When it comes to measuring the impact of the coronavirus pandemic on the mission of GraceWorks Ministries, numbers are important.
GraceWorks, for instance, spent $42,000 in December assisting folks throughout the community with rent payments, twice the amount that was funded in December 2019.
In the nonprofit’s 2019-20 fiscal year, 63 percent more families and individuals were served (16,823) than in the previous year (10,333).
And as an example of how wide the assistance from GraceWorks has extended during the shadow of COVID-19, it provided 69 expectant mothers with newborn supplies through its Our Little Angels newborn program.
Indeed, statistics go a long way in showing how important GraceWorks is to the community and especially to the people it directly benefits. But more than facts and figures, it’s the faces of those who are helped that really tell the story. From the start of the pandemic last March through its continued stranglehold, GraceWorks has been there for not only those who come from generational poverty but also those in situational poverty who are perhaps first-timers at seeking monetary and food aid.
“It is emotional, but I also consider it a privilege to be able to sit in the pain with people and meet them right where they are,” said Bryan Pogue, director of Neighbor Services. “We try to bring them relief, but sometimes I think what we provide people is that hope, that mental health component.
“Some people don’t know where to turn — the shame they feel from it, the burden they’re carrying. We can play that lay-counseling role with people and really just be a place for them to come and share, and listen and let them know there’s people with you standing in the gap.”
Like these folks:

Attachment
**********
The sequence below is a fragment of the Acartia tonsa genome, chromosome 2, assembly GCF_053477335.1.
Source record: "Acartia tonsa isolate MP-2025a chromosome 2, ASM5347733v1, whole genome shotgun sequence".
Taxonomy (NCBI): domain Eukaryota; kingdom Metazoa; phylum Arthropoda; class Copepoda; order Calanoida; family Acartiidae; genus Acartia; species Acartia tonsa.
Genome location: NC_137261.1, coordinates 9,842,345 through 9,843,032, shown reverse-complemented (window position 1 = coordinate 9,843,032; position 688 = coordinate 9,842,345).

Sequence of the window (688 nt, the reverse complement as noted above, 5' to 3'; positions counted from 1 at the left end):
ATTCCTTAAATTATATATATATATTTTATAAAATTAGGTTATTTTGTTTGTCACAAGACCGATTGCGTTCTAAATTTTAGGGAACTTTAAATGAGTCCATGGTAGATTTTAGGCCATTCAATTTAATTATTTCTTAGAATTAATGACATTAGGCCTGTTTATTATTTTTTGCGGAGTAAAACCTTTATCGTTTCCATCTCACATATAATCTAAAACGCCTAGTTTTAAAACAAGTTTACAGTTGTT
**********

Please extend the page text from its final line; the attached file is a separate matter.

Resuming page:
- A man, his voice shaking over the phone, asked for help with rent after his work hours were reduced. He had never had to ask for help before and said he didn’t know if he could repay the money. GraceWorks helped with the rent, told him he was not expected to repay, and told him he could get food at the drive-through pantry as long as he needed.
- The coronavirus cost a single mother of three children her two part-time jobs. She contacted her ex-husband for help only to find he was laid off too. With financial help from local churches, GraceWorks worked out a plan to help her pay her rent.
- A divorced mother of two children, with a career in residential/commercial cleaning, has had to cope and adjust to the loss of most of her clients. She began making calls to try and understand why she was not able to enter these office buildings and clean, knowing that was a key to keeping the pandemic from spreading. But she was told that they had enforced the CDC requirements. As she turned to her residential cleaning, she was faced with the same response. When she contacted her ex-husband, she discovered he had been laid off as well. GraceWorks worked out a plan to pay the rent with the assistance of its partners.
For some 25 years now, GraceWorks has been serving the community and helping to address poverty in Williamson County through its faith-based mission of “Neighbor serving Neighbor, by the power of God’s grace.” It’s a multipurpose ministry, connecting with residents who have a diversity of needs, including food, clothing, housing support, financial assistance, and more.
To accomplish this, GraceWorks looks to a staff of 35 employees, around 200 volunteers, monetary donations and support from corporations, faith-based organizations and others — in other words, a community willing to lend a hand toward whatever is needed.
“We had a day when our [food pantry] shelves were literally about empty, and we were considering not opening the next day,” GraceWorks CEO Valencia Breckenridge said recently. “We were wondering what food we would have to offer, and that morning, several people had done food drives and food just poured in.
“It really was a manna-from-heaven situation, and we realized we are passing on the generosity of our community to our neighbors in need. It really exemplified our mission statement of neighbor serving neighbor and how we were being the conduit for that as a community resource center.”